I wanted to like The Adjustment Bureau. It’s got amiable leads in Matt Damon and Emily Blunt, a cool X-Files-meets-Mad-Men aesthetic, and — on a local note — its New York City locations are geographically consistent. And actually I liked the last hour of it OK.
But I almost turned it off before then, because the first 30 to 40 minutes of the movie asked me to believe things about the characters and their world that I had enormous difficulty believing.
The story depends on David Norris (Damon) and Elise Sellas (Blunt) being kept apart by the supernatural machinations of the adjusters after a chance second meeting. The adjusters take Elise’s cellphone number away from David and burn it, and later we see him sitting in a Red Hook BBQ, staring down at the part of her number he remembers and trying morosely to guess at the rest. He Googles “Elise” to no purpose, and one of the adjusters says he’ll never find her again — New York City is just too big.
Except … well, except a lot.
First of all, cities aren’t actually that big when you consider them as webs of human relationships. In reality, social circles are pretty small and overlap considerably. David’s a congressman turned venture capitalist, while Elise is an up-and-coming dancer. In New York City that’s not all that far apart — they probably aren’t separated by more than a couple of degrees.
Furthermore, David has technological tools at his disposal that the movie pretends don’t exist. As a former congressman and well-connected local pol, he could pull strings to find a list of cellphone numbers that match the partial number he has and the name “Elise.” Or failing that, how about Facebook? Elise would be a member — perhaps not in 2006, but certainly by 2010. You’re telling me an obsessed, lovestruck man can’t search Facebook for Elises in New York City and hit MORE a few times? He wouldn’t post a “missed connection” message on Craiglist? Take out an ad in the Voice? Stand along her bus route with a sign for a day or two? Really?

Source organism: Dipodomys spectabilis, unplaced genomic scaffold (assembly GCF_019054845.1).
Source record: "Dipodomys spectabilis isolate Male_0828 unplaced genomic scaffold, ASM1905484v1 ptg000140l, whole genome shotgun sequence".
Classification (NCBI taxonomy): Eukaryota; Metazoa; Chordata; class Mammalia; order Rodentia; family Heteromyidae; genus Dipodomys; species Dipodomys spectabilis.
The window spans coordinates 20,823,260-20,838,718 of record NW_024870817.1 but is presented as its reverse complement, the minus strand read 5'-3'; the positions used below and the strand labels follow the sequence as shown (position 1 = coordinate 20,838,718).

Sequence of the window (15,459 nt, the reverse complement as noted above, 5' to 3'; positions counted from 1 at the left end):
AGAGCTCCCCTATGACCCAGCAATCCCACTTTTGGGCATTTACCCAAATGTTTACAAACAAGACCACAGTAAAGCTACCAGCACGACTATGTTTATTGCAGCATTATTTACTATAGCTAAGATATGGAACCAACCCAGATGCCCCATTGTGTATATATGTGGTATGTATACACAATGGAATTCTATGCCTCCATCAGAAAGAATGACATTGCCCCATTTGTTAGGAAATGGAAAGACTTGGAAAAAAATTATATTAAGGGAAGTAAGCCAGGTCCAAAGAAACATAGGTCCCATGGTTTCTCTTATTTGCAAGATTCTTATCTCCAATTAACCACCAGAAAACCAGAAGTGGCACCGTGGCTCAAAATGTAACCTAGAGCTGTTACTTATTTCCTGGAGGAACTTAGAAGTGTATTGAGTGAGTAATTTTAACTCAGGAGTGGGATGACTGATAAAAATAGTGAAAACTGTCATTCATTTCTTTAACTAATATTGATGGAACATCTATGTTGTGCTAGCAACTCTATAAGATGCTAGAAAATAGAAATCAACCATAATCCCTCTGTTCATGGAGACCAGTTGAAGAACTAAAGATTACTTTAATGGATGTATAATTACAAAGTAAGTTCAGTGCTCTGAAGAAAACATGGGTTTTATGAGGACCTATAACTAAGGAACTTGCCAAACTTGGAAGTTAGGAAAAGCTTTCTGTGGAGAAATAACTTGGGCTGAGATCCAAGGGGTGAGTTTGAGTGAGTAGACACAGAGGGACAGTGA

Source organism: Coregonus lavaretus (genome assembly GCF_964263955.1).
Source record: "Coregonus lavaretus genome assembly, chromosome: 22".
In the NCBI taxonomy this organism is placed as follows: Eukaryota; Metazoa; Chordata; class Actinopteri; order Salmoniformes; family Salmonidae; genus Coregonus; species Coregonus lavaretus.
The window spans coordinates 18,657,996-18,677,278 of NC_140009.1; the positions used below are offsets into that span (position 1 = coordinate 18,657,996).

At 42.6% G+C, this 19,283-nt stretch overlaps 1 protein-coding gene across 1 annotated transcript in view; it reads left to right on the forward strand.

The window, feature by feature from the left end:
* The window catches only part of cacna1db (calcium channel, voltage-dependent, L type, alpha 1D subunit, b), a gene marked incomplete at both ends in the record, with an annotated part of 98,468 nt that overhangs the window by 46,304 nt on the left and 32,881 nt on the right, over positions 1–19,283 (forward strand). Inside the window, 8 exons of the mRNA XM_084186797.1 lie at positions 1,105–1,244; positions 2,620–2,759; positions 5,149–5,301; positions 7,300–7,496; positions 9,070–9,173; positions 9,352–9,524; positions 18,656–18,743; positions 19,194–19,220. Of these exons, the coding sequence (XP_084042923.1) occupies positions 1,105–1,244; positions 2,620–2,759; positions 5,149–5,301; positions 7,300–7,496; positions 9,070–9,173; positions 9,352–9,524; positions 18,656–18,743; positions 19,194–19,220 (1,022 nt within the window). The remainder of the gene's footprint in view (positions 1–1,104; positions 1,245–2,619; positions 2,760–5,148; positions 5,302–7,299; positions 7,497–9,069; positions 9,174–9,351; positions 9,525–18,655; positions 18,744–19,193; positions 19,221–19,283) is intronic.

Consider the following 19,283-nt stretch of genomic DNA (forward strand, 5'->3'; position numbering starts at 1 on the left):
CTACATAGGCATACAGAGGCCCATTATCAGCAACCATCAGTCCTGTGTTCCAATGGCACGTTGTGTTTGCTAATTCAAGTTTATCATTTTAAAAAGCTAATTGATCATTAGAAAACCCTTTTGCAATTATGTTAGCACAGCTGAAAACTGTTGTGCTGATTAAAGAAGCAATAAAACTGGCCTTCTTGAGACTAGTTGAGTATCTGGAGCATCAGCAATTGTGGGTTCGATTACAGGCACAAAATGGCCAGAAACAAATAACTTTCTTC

OK, maybe David can’t find Elise — but it’s impossible that Elise can’t find him. He’s a public figure — a telegenic former congressman who just had a Senate bid collapse. Assuming Elise reads New York magazine and/or can use Google, she’d have his office number in about two minutes. Are we really supposed to believe that she’s obsessed enough with him to break off an engagement, yet never takes a moment to get him on the phone, send him an email or write him a letter, if only to yell at him for being a swine?
The movie’s based on a Philip K. Dick story in which Damon’s character isn’t a Senate candidate, but a real-estate agent. That would have been a far better choice, for a couple of reasons. First off, it would have made the missed connection more plausible. (Alternately, when David does find Elise again, she could have recounted all the strange things that happened when she tried to contact him — evidence of the adjusters at work.) Secondly, making David a real-estate agent would have supported the more interesting movie that’s trying to fight out of the one we got.
At the core of The Adjustment Bureau is an intriguing question that could keep a table of twentysomethings arguing for hours at a bar or brunch: What would you do if you had to choose between realizing your dreams or being happy? If David forsakes Elise, he will become president, and she will become a world-famous choreographer — but he won’t be happy, and we gather that she won’t be either. But David’s choice isn’t as stark as it should be, because he’s already succeeded. If he were an ambitious Red Hook real-estate agent eyeing a run for City Council, his dilemma would be much more gripping, and we’d root for him more.
And what about Elise? The movie treats her like a passive object instead of a character in her own right. The story would be more interesting if Elise also knew the choice before them and saw things differently — at least at first — than David did. And what about Adrian, her luckless two-time fiance? Why not take a minute or two of screen time to give him a point of view? For the audience to invest in a story’s characters, they have to be more than marionettes — we have to be able to imagine what they’re doing when they’re not front and center, and we have to find those activities believable.
The Adjustment Bureau has other flaws — it ends with a preachy voice-over that spoon-feeds us a lesson we’ve figured out on our own, and it can’t decide whether the adjusters are implacable and all-powerful or slapstick company men. These flaws aren’t fatal — they’re outweighed by a good cast, style and an intriguing premise. But the movie’s biggest flaw is fatal: The audience is asked to suspend its disbelief over too wide a gulf, and so before the movie really gets going it creaks, splinters and falls.